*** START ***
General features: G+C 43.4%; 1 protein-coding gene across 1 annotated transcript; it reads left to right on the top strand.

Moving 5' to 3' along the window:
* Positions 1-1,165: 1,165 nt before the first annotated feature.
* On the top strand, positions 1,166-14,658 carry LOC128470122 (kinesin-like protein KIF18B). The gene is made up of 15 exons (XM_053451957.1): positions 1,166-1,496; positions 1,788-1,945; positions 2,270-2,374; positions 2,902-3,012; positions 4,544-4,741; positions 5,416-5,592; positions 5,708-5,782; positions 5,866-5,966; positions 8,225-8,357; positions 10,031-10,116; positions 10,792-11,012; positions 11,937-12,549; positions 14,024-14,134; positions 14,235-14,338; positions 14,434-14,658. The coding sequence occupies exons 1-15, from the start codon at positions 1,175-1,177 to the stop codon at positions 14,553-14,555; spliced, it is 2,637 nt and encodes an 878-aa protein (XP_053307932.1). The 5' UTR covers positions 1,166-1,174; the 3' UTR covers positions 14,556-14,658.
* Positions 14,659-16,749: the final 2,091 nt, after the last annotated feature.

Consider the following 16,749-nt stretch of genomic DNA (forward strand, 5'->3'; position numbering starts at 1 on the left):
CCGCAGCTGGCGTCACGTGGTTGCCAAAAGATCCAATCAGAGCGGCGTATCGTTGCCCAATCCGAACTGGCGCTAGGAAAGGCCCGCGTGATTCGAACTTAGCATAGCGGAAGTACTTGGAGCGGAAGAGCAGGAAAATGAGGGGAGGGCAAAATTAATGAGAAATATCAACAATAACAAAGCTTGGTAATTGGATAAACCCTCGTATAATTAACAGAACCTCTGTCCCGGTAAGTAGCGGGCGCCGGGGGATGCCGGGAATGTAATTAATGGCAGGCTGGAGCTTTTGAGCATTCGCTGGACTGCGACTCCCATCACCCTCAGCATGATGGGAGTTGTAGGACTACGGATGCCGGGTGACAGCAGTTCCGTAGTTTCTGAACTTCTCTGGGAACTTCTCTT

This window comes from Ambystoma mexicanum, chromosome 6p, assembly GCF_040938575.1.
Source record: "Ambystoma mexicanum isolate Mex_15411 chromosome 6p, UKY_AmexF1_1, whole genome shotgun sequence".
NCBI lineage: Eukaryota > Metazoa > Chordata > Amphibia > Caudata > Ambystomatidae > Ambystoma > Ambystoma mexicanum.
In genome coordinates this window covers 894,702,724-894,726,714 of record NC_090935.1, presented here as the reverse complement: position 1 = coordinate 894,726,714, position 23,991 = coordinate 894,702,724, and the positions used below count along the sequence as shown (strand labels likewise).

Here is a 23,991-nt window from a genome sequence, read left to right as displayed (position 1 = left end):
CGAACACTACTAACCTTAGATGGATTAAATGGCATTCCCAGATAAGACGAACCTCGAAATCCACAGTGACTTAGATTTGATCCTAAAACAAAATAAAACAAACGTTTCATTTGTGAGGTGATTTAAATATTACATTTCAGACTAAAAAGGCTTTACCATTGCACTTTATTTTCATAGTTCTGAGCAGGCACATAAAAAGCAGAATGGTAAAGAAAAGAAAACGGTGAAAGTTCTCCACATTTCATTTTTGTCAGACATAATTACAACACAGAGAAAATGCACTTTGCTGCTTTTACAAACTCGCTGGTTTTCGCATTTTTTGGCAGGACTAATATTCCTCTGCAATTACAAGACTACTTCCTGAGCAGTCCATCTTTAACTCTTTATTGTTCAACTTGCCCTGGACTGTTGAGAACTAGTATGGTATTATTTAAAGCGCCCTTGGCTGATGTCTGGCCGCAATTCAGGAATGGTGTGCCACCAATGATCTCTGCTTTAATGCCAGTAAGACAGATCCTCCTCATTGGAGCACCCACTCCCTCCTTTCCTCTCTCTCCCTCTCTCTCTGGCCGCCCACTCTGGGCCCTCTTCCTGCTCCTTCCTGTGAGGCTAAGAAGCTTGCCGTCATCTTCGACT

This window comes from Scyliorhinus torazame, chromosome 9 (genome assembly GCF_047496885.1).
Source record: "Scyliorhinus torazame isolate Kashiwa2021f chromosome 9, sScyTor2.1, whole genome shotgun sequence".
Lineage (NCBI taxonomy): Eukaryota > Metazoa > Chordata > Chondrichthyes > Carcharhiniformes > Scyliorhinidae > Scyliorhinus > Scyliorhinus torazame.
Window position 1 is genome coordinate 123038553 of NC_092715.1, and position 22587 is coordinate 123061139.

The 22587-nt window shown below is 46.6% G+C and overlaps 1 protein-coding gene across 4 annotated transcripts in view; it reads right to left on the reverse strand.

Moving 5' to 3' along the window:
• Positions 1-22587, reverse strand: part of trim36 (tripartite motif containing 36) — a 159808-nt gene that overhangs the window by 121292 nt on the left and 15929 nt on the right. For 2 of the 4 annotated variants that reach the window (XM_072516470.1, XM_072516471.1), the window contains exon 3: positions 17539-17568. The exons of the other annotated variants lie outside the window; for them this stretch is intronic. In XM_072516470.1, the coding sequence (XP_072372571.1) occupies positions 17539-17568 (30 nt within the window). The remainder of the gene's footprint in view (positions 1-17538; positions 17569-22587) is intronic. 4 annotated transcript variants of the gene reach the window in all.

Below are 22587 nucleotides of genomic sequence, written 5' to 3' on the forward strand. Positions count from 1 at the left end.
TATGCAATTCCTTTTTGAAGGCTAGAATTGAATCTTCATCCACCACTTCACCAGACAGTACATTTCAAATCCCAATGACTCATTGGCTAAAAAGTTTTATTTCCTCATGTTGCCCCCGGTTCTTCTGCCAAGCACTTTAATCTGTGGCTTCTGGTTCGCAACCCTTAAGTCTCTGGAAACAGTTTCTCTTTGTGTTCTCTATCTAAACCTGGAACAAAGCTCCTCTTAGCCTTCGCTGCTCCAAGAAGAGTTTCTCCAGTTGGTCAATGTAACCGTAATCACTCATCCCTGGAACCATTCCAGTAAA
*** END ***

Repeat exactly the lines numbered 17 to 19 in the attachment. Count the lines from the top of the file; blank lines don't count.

Window position 1 is genome coordinate 123038553 of NC_092715.1, and position 22587 is coordinate 123061139.

The 22587-nt window shown below is 46.6% G+C and overlaps 1 protein-coding gene across 4 annotated transcripts in view; it reads right to left on the reverse strand.

Moving 5' to 3' along the window: